A tree in a nursery standard sized root ball does not need staking unless it's on a severe slope or in truly mighty winds. Even then, guy lines should be loose to keep the tree from falling all the way over -- they should not prevent it moving.
What we learned from Gary Watson, author of Principles and Practice of Planting Trees and Shrubs and mastermind of decades of tree growth work at the Morton Arboretum in Illinois:
A tree can be girdled in a year by staking. Even if staking lines are removed before they girdle the tree, by having prevented trunk movement they cause breaks later. A tree must flex to build cell strength.
Also, we learned from Dr. Alex Shigo, author of A New Tree Biology, which captured much of a lifetime of groundbreaking work with the U.S. Forestry Service:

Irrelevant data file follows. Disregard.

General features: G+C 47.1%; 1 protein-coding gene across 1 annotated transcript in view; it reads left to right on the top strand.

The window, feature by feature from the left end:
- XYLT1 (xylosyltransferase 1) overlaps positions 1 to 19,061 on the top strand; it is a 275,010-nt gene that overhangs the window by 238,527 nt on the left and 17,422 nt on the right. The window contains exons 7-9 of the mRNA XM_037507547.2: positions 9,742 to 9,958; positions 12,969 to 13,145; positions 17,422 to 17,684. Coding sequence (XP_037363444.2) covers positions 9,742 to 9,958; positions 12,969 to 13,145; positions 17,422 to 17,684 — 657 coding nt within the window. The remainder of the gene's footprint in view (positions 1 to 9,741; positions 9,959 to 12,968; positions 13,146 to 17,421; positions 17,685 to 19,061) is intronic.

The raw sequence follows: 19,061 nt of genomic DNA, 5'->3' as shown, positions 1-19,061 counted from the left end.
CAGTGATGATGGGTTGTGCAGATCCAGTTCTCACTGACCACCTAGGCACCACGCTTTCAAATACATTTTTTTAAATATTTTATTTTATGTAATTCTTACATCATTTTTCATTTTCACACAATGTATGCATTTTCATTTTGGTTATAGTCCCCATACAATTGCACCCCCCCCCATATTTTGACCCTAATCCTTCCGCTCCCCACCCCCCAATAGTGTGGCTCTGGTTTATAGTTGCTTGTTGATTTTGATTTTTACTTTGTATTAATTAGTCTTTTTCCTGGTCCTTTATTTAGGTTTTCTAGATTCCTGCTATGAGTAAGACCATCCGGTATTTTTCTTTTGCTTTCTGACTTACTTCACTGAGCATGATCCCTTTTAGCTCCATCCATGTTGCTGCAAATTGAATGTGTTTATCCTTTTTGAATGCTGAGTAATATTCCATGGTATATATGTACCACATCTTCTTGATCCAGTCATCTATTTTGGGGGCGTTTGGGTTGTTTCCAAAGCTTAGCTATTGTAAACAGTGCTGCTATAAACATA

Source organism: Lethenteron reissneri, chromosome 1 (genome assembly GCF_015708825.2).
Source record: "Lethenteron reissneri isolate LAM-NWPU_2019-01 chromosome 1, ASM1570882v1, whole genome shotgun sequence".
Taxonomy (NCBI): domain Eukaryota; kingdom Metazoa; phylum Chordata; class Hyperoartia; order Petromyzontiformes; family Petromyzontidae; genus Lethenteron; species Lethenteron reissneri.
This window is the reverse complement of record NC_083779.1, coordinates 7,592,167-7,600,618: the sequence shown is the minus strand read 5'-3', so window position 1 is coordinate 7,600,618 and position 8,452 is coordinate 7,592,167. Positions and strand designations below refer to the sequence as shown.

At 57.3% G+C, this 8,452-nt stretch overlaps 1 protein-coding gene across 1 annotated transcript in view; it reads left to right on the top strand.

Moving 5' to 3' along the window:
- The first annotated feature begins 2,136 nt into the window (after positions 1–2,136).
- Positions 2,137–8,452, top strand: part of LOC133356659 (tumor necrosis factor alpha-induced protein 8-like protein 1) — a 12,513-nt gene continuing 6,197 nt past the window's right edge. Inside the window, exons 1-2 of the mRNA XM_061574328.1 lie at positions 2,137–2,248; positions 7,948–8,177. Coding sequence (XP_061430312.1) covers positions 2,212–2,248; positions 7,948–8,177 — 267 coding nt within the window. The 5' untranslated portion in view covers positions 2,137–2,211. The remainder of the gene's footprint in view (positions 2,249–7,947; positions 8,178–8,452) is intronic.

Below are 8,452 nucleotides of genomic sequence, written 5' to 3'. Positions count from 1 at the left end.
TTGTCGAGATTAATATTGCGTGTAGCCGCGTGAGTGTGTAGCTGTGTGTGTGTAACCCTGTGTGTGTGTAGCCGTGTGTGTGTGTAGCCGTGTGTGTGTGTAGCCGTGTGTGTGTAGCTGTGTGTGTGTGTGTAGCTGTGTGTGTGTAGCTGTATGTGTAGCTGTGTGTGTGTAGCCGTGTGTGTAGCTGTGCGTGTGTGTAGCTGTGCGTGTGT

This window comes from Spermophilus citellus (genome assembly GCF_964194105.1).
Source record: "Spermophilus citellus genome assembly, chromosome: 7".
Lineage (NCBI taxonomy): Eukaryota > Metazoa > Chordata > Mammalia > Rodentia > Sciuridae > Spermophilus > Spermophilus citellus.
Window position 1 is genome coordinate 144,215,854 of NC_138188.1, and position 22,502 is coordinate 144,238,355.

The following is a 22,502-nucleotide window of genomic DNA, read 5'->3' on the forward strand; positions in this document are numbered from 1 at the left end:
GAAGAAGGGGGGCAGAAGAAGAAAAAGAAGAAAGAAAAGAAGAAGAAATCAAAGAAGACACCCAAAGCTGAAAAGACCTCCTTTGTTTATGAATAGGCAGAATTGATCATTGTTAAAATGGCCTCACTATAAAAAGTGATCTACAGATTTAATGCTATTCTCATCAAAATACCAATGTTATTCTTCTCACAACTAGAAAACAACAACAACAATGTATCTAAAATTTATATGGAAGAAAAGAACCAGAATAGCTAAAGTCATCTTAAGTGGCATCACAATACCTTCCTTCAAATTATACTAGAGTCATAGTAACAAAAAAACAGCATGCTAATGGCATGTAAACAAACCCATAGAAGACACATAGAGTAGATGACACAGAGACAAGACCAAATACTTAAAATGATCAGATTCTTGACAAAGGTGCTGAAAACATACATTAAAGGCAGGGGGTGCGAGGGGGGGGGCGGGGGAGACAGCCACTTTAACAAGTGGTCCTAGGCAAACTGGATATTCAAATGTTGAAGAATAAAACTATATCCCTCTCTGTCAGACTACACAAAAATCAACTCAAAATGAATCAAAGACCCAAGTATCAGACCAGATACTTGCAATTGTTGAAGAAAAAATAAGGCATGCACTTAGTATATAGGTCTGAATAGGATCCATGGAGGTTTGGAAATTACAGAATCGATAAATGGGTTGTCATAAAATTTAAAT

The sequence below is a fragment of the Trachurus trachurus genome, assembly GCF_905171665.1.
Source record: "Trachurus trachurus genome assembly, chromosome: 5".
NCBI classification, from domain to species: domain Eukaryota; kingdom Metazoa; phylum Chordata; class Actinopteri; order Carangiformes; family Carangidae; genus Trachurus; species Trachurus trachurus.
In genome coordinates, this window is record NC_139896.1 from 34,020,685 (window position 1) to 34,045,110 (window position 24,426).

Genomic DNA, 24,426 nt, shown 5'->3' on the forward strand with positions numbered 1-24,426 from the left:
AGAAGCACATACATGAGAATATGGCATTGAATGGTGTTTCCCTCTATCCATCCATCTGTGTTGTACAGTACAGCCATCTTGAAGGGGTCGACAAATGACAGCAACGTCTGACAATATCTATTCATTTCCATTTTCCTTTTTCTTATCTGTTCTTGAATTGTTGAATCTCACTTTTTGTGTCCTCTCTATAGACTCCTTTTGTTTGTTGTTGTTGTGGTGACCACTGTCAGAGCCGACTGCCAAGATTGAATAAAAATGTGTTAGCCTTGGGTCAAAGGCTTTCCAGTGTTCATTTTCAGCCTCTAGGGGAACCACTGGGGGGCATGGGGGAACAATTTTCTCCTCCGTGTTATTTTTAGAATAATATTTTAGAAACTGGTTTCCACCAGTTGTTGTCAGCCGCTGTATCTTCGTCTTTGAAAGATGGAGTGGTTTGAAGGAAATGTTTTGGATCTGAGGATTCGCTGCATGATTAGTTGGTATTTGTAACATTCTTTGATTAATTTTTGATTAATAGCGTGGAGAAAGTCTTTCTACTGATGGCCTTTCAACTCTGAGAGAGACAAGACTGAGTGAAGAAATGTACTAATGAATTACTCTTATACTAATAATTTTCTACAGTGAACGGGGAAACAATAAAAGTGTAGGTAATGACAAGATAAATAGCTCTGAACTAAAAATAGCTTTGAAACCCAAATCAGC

Trees are not like people. If you took an individual human cell and stood it alone, it would collapse. Our cells must be in masses, supported by bones connected to muscles and contained in skin, or we cannot stand. Yet a tree can stand up one cell at a time. Every single tree cell has strength that adds up to the tree's overall strength. Individual cells become strong when they are subjected to pressure as they shift in wind and weather. The cells walls crack but do not break. Then, fortifying lignin is layered over the fractures, which become stronger the same way an archer's composite bow becomes stronger by lamination.